Yes, fantasy – or rather speculative fiction – is entertainment. But entertainment is not necessarily objectionable as such. Mankind has always been entertained, has run competitions, told stories and made music. All this is entertainment. Only in Puritanism and comparably rigid religious or ideological systems is this a “sin”. Escapism is the derogatory term used in modern parlance. Everything is escapist. But let’s face it, even driving an SUV in a big city is already escapism, since you will not need your four-wheel-drive to brave the wilderness of suburbia.

In the 70s there was a literary theory of Christian Enzensberger (not Hans-Magnus, that was his brother), the theory of sense deficit. To give a very simple and short explanation, this was the approach that EVERY kind of literature only served to embellish and mask the absurdity of the world through fiction. With this approach practically ALL literature would be escapist.

But declaring escapism to be the sole purpose of speculative literature has already been chewed over many times and rightly disappeared into oblivion – particularly since the works and contents of speculative literature have evolved their own academic study field in which the researching academics actually know what they are talking about. Escapism – my goodness, does one really have to go back that far to find some ammunition for self-complimenting literary bigotry?

They say that we, the “fantasy fans”, cannot distinguish between reality and unreality. But we can. We can because we know BOTH. It is the unimaginative “realists” that generally tend to fall for religious / ideological extremist groups, because they take the ludicrous at face value and have no experience with the reception of the fictitious. It is the “fantastic” that fine-tunes our sense of reality.

Last but not least let me say a word about the LARPERS – so much disliked by Mr Frank: I much prefer people playing fairytales with plastic swords for recreation on the odd weekend to those who want to beat reality into shape with the right-wing slogans and oh so real baseball bats.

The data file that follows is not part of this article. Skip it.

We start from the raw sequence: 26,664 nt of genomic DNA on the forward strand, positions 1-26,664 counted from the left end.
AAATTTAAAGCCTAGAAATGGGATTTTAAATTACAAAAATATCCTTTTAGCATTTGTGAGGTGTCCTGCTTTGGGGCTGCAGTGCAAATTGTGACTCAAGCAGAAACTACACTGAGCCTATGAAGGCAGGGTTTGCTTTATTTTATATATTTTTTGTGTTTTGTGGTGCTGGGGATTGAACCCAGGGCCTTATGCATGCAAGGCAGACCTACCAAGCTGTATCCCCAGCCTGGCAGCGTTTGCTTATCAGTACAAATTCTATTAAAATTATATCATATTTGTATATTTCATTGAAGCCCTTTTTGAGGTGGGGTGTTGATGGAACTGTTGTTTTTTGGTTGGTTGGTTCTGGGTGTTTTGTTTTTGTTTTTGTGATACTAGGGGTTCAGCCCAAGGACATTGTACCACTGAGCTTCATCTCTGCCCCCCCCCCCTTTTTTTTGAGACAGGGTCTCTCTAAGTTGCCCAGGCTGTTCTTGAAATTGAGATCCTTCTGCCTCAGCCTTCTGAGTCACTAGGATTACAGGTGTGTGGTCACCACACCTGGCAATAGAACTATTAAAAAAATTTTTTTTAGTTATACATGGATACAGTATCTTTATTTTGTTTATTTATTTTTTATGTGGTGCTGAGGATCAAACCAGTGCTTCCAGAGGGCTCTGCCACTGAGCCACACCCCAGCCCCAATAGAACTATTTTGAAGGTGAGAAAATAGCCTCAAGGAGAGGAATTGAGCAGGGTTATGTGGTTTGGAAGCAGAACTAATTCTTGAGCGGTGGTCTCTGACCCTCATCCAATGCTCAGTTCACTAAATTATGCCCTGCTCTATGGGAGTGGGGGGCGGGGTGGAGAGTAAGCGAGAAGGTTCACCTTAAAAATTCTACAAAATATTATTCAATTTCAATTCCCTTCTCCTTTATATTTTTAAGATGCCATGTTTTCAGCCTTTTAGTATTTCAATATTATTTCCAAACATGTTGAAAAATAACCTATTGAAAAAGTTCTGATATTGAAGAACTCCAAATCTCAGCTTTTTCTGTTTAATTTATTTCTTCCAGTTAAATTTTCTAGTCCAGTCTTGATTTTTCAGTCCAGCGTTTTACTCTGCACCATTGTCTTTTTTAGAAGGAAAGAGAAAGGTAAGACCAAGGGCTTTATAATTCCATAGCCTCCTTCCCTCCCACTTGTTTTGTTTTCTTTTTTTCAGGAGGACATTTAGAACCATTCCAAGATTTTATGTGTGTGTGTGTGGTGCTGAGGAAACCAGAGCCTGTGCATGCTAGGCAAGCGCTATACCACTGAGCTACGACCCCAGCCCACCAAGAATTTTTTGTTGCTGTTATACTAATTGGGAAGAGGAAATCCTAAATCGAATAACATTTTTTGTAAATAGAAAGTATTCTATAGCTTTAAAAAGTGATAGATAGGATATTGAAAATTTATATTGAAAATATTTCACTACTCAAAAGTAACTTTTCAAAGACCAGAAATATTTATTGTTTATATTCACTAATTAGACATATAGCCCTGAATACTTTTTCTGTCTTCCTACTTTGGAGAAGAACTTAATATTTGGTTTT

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Lovelybooks Leserpreis

November 6th, 2014

Since I have joined Lovelybooks (the German equivalent of Goodreads), my books may be nominated for the Lovelybooks award. If you liked “Die Quellen der Malicorn” or “Schwingen aus Stein”, then I would be happy if you could nominate the book. This is where you have to go. Thank you!
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Meissen Literary Festival

June 8th, 2014

Meissen is a wonderful town, mostly famous for its porcelain manufacture which started out in 1710 at the somewhat brutal instigation of Augustus the Strong (Elector of Saxony and King of Poland). The city also has a marvellous literary festival. Four years ago, I did a reading there. The sun was shining just as brilliantly down on the late medieval buildings which are lined up in perfect historical harmony all the way up to the cathedral hill. Quaint and wonderful. The town looks a bit like the best effort of a mad modeller to whom you would like to give the advice not to overdo it because real towns just aren’t that pretty. You’d be wrong, though.